Every fire brigade needs trucks and ours is in the fortunate position of having one of the most up-to-date firefighting fleets in Victoria.
Two of our three vehicles were commissioned into service in 2009. The third truck is just over two years old.
The configuration of these vehicles reflects the particular needs of our local community. The also give us the capability to help out as part of CFA commitments in other parts of Victoria or even elsewhere in Australia when the need arises.
In service since mid-2009, the Light Pumper was the proto-type for new CFA vehicle being rolled out into service in small communities across the state. This vehicle is based in large part on a brigade-owned vehicle developed over many years by our members. Its relatively small size means it can be used, for example, to get into confined driveways and areas that bigger vehicles cannot go. Based on a Hino 300 Series, the two-wheel drive vehicle has a high pumping capacity driven by PTO, hoses, 1000 litres of water, breathing apparatus, lighting, a ventilation fan, salvage gear, first aid and other minor equipment.
The medium tanker is a 2000-litre Hino four-wheel drive designed specifically as a bushfire vehicle but adoptable enough to be used for other events. Commissioned in mid-2009, the tanker has an in-line foam system and features the latest in crew protection measures, including a water reserve. A front mounted monitor means firefighting can even be done without leaving the cabin in some circumstances! All crew ride inside the cabin, a major advance in both safety and comfort. The truck carries a range of small equipment, including a chainsaw, rakehoes and lighting gear.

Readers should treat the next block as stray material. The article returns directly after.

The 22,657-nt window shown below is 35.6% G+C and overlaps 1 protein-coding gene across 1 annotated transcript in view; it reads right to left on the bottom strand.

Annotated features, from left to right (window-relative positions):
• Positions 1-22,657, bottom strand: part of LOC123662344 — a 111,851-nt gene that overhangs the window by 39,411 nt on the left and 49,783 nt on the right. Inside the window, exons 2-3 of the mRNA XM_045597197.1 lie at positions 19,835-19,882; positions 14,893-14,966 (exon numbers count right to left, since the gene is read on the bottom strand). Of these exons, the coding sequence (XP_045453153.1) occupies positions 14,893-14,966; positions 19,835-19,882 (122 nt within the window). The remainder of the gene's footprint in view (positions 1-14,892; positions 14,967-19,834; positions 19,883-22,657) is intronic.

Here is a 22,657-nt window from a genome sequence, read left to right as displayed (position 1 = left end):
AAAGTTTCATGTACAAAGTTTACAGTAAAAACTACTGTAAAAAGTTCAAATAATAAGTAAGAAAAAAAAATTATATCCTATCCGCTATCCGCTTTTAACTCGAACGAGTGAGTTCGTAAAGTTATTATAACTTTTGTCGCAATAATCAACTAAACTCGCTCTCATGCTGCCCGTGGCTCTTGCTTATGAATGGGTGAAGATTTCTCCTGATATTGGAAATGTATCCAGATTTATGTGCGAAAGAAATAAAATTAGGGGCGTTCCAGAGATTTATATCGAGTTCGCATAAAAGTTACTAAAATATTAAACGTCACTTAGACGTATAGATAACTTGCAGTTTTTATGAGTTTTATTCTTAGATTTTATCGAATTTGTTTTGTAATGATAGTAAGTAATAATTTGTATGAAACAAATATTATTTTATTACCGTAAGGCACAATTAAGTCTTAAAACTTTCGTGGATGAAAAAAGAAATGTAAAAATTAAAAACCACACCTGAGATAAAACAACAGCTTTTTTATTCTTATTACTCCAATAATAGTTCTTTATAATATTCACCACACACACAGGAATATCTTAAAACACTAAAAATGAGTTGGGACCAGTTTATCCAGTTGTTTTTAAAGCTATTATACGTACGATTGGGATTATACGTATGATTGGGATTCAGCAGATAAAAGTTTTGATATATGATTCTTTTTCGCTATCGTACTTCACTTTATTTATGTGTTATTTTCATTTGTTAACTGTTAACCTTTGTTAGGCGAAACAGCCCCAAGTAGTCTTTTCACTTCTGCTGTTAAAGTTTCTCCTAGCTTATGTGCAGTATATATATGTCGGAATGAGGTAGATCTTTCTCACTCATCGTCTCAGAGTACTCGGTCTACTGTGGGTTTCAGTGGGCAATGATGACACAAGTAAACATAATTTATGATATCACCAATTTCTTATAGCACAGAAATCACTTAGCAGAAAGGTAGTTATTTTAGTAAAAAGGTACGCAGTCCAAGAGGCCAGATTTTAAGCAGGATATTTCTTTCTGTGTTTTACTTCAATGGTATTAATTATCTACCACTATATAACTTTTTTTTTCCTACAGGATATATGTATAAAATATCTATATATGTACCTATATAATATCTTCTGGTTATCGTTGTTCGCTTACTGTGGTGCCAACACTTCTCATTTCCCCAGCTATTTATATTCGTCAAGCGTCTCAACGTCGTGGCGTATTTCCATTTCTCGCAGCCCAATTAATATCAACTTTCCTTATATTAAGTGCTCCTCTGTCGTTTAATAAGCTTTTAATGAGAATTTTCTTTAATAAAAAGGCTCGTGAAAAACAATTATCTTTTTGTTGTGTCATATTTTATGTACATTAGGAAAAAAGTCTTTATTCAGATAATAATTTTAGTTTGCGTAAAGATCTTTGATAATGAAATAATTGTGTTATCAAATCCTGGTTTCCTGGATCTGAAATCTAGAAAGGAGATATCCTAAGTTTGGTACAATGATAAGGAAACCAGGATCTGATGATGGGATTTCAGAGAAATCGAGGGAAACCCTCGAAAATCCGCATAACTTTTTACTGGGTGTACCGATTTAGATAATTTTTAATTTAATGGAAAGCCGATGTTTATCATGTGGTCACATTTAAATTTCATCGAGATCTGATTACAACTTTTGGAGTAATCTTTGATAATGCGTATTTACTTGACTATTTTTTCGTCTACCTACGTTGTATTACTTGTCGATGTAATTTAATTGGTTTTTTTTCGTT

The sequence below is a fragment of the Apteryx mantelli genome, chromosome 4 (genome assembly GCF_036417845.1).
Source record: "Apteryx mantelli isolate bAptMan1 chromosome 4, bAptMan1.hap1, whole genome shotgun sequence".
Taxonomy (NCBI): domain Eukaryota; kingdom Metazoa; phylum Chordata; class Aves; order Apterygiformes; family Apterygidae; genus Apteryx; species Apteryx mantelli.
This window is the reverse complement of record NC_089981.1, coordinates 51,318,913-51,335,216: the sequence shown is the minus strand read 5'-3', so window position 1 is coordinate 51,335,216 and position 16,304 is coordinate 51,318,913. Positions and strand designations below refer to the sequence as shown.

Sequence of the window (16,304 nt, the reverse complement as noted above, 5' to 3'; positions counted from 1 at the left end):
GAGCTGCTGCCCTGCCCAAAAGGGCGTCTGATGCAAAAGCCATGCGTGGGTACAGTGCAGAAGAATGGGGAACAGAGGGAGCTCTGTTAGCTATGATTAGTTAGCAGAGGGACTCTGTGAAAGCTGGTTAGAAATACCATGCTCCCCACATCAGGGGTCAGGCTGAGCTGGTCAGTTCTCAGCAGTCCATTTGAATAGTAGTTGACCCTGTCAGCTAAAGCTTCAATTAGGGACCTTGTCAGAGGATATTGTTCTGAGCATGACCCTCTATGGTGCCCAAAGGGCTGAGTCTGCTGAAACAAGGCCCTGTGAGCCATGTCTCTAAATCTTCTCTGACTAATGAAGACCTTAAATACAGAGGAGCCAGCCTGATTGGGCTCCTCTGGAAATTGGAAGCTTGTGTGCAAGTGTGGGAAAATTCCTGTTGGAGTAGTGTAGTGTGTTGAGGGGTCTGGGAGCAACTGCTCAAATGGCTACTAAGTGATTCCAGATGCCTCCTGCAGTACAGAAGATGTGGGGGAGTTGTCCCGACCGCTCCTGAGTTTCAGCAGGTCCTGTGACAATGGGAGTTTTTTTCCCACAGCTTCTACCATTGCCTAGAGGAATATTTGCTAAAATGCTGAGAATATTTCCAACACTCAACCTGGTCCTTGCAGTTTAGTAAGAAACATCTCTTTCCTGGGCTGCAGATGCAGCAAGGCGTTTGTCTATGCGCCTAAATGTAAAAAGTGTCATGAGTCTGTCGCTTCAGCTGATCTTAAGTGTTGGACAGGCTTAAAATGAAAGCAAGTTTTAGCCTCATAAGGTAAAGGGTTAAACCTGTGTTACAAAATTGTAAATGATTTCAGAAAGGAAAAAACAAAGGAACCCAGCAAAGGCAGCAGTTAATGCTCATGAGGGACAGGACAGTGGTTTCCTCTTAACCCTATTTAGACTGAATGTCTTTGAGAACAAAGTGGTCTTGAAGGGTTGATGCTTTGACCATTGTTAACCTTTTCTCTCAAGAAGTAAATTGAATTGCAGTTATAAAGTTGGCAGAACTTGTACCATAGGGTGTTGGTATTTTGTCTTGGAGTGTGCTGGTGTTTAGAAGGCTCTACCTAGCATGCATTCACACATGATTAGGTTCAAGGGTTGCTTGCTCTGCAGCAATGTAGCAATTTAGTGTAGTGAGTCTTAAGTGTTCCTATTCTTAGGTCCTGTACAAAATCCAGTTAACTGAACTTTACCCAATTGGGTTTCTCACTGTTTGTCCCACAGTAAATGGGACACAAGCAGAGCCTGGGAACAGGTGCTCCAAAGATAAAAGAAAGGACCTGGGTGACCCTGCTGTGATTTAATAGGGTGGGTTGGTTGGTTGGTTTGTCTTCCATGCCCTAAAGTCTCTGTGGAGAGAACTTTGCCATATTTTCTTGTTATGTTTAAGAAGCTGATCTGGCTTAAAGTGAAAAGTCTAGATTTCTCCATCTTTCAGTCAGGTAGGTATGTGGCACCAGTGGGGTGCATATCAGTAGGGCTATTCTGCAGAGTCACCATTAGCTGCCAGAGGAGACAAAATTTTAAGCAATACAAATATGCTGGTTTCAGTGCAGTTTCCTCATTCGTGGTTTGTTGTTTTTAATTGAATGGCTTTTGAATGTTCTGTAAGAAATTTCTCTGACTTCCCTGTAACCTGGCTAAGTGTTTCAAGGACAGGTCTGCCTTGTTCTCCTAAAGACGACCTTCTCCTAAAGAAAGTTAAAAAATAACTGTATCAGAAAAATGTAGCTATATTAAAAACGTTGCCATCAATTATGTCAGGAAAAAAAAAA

The heavy tanker is the workhorse of the fleet, carrying 3000-litres of firefighting water, plus a crew safety reserve. In service with the brigade since 2007, the four-wheel drive Hino carries additional equipment which means it can be used as a first attack vehicle at structure fires and other incidents. Reflecting most of the features of the medium tanker, this vehicle also carries breathing apparatus and some additional small equipment. Its larger capacity gives it greater flexibility in long-range events. With the same crew safety features as the medium tanker, it more than proved its value during the 2009 bushfires.